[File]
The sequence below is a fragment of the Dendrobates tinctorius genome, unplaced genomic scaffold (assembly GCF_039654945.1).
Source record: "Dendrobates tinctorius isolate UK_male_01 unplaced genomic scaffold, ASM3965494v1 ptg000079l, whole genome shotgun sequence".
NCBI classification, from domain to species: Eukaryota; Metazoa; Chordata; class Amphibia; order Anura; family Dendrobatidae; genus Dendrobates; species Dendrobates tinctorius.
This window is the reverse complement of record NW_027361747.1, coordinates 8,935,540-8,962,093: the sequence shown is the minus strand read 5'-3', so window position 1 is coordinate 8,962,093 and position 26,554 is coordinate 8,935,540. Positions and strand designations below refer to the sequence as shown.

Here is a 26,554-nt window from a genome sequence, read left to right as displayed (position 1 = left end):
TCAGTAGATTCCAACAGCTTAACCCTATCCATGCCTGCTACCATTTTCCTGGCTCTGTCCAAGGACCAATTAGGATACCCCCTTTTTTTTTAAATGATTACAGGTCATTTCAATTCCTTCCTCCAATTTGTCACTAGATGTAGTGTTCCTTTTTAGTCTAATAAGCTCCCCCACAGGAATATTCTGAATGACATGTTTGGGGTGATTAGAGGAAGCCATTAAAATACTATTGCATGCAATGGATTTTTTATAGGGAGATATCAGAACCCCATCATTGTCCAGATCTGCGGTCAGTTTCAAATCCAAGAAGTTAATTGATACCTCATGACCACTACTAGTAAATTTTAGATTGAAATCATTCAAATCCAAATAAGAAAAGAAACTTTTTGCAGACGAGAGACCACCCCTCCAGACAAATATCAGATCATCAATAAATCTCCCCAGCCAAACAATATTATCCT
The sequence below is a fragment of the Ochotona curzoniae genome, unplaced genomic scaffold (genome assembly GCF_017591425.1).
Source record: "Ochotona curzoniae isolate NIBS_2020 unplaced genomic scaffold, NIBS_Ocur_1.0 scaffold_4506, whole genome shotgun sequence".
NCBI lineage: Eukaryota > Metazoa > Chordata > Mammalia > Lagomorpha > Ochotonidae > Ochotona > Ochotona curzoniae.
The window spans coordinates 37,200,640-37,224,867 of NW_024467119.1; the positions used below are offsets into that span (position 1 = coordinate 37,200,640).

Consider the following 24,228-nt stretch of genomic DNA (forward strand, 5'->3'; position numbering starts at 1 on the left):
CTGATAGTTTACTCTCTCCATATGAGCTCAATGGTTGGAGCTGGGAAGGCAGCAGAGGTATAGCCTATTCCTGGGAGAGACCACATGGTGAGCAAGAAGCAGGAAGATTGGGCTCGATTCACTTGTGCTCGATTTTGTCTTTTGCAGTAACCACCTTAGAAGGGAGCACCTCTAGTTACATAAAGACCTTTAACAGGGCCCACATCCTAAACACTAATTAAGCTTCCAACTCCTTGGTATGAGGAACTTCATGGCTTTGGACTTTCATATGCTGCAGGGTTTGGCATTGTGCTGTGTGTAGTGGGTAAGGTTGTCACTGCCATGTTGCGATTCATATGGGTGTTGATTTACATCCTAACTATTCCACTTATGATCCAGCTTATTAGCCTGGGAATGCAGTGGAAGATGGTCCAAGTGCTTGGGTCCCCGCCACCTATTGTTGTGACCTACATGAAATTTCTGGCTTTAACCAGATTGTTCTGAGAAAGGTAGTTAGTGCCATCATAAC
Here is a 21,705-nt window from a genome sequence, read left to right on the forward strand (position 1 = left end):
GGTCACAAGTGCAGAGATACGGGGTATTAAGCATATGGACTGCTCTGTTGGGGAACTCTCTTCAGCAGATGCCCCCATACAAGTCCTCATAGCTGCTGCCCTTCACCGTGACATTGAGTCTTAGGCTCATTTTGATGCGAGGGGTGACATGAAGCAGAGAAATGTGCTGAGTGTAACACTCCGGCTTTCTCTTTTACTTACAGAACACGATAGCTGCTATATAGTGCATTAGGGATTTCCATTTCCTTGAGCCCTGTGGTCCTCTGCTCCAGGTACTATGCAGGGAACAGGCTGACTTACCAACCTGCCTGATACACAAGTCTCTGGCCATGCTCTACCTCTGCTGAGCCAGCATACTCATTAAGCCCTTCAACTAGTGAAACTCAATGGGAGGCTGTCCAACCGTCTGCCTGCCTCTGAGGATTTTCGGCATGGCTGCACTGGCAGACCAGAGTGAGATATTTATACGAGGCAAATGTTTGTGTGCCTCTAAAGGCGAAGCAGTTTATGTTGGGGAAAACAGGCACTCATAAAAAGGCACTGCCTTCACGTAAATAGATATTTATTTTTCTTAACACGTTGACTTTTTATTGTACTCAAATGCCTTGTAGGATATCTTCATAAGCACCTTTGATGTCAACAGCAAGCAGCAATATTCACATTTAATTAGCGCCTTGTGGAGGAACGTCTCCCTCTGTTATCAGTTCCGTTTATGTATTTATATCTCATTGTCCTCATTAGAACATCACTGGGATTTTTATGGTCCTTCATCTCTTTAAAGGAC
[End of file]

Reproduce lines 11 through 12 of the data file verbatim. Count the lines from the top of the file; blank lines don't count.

Consider the following 24,228-nt stretch of genomic DNA (forward strand, 5'->3'; position numbering starts at 1 on the left):
CTGATAGTTTACTCTCTCCATATGAGCTCAATGGTTGGAGCTGGGAAGGCAGCAGAGGTATAGCCTATTCCTGGGAGAGACCACATGGTGAGCAAGAAGCAGGAAGATTGGGCTCGATTCACTTGTGCTCGATTTTGTCTTTTGCAGTAACCACCTTAGAAGGGAGCACCTCTAGTTACATAAAGACCTTTAACAGGGCCCACATCCTAAACACTAATTAAGCTTCCAACTCCTTGGTATGAGGAACTTCATGGCTTTGGACTTTCATATGCTGCAGGGTTTGGCATTGTGCTGTGTGTAGTGGGTAAGGTTGTCACTGCCATGTTGCGATTCATATGGGTGTTGATTTACATCCTAACTATTCCACTTATGATCCAGCTTATTAGCCTGGGAATGCAGTGGAAGATGGTCCAAGTGCTTGGGTCCCCGCCACCTATTGTTGTGACCTACATGAAATTTCTGGCTTTAACCAGATTGTTCTGAGAAAGGTAGTTAGTGCCATCATAAC